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Glass Palace prison

While one would envy the life of the most famous political prisoner and proponent of non-violence, Suu Kyi felt she had the most tumultous journey ever, reports Sagari Chhabra.
None | By Sagari Chhabra
UPDATED ON OCT 18, 2007 11:01 PM IST

I had the privilege of living a few houses away from Aung San Suu Kyi on University Avenue by Inya Lake, Burma, for several months. The sole reason for choosing my residence was that I was hoping to meet, or at least get a glimpse of, the most famous political prisoner and proponent of non-violence alive.

On her 62nd birthday, Suu Kyi had spent a total of 11 years, 10 months and 27 days under house arrest, apart from short spells during which she was allowed to meet people. On one such occasion, she visited the office of the United Nations High Commission for Refugees in Yangon. The office, then headed by Rajiv Kapur, had a poster which said: 'A refugee would love to have your problems'. Suu Kyi looked at it and shook her head. "No one would like to have my problems," she told Kapur.

Indeed, after her party, the National League of Democracy, won almost 80 per cent of the votes in the last elections, the military regime responded by imprisoning her and many of her supporters. The spy and surveillance system is
so intricately entrenched that I found the landlord of the inn on University Avenue copiously reading my diaries, eavesdropping on my conversations and reporting my activities to the regime. As a result, my permit of stay was not extended.

During my research trips, I had to have a liaison officer accompany me. At Ziawaddy, someone banged on my door at 8 pm. "Who is it?" I asked alarmed. A voice informed me that along with my Burmese liaison officer, I had to record our visit at the police station. "If you neglect to do this, you will be imprisoned," I was told. And I know many Burmese who have been arrested for the same. The rule of informing the police if you stay overnight anywhere has been put into force to squash any underground activity for democracy.

En route from the famed glass palace of Mandalay to Maymeo, I came across a huge construction site. This struck me as strange since I had hardly seen any economic activity in Burma, a consequence no doubt of the West's economic sanctions. I took a few photographs and then asked the armed guard what was being built. "A prison," he replied blandly.

During my travels through the breathtakingly beautiful country, green with tropical forests and gold with pagodas, I met the most deeply spiritual and gentle people. The Burmese feed and clothe monks who hold the highest position in the Buddhist hierarchy, as they believe this earns them merit. These monks led the recent demonstrations in the country, but the military brutalised them, raiding monasteries across the country, savaging and arresting thousands of monks and lay people.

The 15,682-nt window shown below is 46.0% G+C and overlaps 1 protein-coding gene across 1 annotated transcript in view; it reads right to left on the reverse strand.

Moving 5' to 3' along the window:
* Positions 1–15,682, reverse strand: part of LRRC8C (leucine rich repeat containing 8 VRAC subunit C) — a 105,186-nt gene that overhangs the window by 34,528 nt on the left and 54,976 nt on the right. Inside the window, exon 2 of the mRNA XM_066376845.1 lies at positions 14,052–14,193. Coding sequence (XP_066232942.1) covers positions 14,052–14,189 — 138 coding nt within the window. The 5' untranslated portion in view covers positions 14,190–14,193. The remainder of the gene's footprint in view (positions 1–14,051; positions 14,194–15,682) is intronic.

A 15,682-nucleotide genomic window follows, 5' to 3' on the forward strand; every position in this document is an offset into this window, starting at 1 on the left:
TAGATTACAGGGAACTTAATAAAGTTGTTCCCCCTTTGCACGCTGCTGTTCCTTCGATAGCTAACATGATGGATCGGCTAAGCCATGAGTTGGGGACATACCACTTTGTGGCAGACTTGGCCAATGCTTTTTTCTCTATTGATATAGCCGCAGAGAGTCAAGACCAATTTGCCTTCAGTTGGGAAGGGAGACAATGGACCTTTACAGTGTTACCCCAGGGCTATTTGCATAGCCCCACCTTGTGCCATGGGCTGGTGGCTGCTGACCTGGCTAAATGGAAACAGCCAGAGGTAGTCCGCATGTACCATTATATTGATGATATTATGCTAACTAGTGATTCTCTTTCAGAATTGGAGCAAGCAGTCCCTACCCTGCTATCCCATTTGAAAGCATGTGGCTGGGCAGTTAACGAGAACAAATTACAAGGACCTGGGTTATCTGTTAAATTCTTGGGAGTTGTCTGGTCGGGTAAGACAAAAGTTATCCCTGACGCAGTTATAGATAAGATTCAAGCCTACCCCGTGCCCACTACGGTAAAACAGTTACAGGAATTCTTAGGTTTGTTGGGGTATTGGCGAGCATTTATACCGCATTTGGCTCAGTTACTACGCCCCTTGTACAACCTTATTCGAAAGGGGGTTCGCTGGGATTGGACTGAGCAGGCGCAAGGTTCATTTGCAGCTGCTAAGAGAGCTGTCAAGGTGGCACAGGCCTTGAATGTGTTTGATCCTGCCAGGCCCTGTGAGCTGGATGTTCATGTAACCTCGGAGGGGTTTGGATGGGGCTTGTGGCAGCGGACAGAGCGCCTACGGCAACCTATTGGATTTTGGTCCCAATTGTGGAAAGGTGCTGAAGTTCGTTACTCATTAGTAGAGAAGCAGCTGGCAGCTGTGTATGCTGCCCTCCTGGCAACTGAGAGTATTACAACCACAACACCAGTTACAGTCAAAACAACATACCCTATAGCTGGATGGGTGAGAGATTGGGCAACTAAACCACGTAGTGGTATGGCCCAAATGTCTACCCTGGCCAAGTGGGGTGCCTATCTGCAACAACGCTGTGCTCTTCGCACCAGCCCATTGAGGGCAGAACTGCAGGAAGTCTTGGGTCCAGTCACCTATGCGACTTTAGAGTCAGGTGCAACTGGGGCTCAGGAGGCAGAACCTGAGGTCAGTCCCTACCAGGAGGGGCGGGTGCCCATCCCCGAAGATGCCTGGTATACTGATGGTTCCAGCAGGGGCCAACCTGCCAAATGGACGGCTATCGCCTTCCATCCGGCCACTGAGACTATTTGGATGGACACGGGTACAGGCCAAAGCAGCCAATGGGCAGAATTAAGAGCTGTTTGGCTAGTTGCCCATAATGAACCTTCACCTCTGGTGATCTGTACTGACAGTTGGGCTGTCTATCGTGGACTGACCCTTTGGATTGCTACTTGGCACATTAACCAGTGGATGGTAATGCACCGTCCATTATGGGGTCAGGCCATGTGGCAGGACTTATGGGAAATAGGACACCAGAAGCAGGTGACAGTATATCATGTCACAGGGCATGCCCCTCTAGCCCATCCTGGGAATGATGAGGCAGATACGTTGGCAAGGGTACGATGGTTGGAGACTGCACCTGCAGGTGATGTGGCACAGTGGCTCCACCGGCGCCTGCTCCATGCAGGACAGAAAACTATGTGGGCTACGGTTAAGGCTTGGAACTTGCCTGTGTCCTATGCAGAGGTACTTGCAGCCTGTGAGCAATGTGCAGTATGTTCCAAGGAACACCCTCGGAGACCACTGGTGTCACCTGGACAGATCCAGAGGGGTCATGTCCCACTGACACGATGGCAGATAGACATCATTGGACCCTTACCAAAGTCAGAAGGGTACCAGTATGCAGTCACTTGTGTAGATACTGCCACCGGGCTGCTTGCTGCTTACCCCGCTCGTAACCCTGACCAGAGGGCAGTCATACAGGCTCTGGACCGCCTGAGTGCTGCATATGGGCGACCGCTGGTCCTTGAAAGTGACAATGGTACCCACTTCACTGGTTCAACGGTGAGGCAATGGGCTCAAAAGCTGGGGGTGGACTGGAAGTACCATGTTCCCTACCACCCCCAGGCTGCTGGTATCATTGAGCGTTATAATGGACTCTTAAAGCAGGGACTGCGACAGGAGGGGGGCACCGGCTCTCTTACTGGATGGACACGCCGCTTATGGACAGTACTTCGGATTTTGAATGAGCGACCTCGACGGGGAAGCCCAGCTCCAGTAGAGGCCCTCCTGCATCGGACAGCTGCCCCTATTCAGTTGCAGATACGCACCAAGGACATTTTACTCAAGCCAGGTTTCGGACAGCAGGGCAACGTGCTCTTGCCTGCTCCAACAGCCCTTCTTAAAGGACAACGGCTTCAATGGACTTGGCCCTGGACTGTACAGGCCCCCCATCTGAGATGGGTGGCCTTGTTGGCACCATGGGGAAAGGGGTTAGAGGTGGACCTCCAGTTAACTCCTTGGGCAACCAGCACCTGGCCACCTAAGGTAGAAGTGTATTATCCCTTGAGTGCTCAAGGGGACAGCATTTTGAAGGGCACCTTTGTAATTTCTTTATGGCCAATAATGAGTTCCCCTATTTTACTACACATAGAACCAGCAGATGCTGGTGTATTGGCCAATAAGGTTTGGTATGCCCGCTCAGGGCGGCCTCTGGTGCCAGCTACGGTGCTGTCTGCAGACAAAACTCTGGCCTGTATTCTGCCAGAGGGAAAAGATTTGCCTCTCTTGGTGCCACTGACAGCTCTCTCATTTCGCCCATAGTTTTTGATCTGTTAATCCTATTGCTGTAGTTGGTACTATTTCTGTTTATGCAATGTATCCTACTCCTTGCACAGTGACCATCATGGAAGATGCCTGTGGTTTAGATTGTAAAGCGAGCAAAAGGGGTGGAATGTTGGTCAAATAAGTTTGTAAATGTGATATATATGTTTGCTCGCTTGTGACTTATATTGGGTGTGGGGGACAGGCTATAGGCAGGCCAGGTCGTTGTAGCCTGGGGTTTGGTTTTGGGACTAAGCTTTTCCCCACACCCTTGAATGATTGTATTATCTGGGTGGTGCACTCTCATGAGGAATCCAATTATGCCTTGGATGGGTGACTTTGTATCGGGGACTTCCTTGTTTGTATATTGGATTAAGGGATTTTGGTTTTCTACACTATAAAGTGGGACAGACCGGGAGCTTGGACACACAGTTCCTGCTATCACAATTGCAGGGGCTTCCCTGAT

While the Indian government practises its 'Look East' policy, let me share with you the shame and horror I felt on seeing the number of people of Indian origin living without Burmese citizenship. This implies that they cannot hold a regular job, buy or sell property or even travel within the country without permission. Some of them were members of Netaji's Indian National Army. Official figures indicate that there are over 400,000 such people in Burma. Surely, India should look into their interests and strive to obtain them basic rights.

I tried to bring the matter to the attention of Kedar Nath, then head of the Arya Samaj in Burma. We spoke on the phone and agreed to meet in a week, but he died before that. He was only 62 and had been imprisoned for four years on the charge of "having given a letter to a monk to take to India", my sources said. The conditions in the jail were so pathetic that his health deteriorated. While he was released, he died soon after. This is the plight of many socially and politically active people within Burma.

India's North-eastern states are a victim of the drug-running that originates from Burma. In desperation, India is even resorting to a 'harm minimisation' programme, under which free needles are distributed to protect the youth from HIV.

The fact is profits from drugs are what the Burmese militia use to build safe havens in the West, where they will probably retreat once democracy returns to Burma.

Burma has been isolated for too long and India claims that the generals help us in 'Operation Golden Bird' to control insurgency in the North-east. The truth is that the generals give the insurgents a safe haven in Burma while unleashing a 'joint-operation' as an eye-wash. Absolute and brute power has been wielded to keep some of the most spiritual, gentle and compassionate people of the world oppressed.

But the question is, for how long? International opinion will have to build up to release Suu Kyi and the Burmese people from the prison-house that the militia has created out of Burma.

Sagari Chhabra is a filmmaker and writer.

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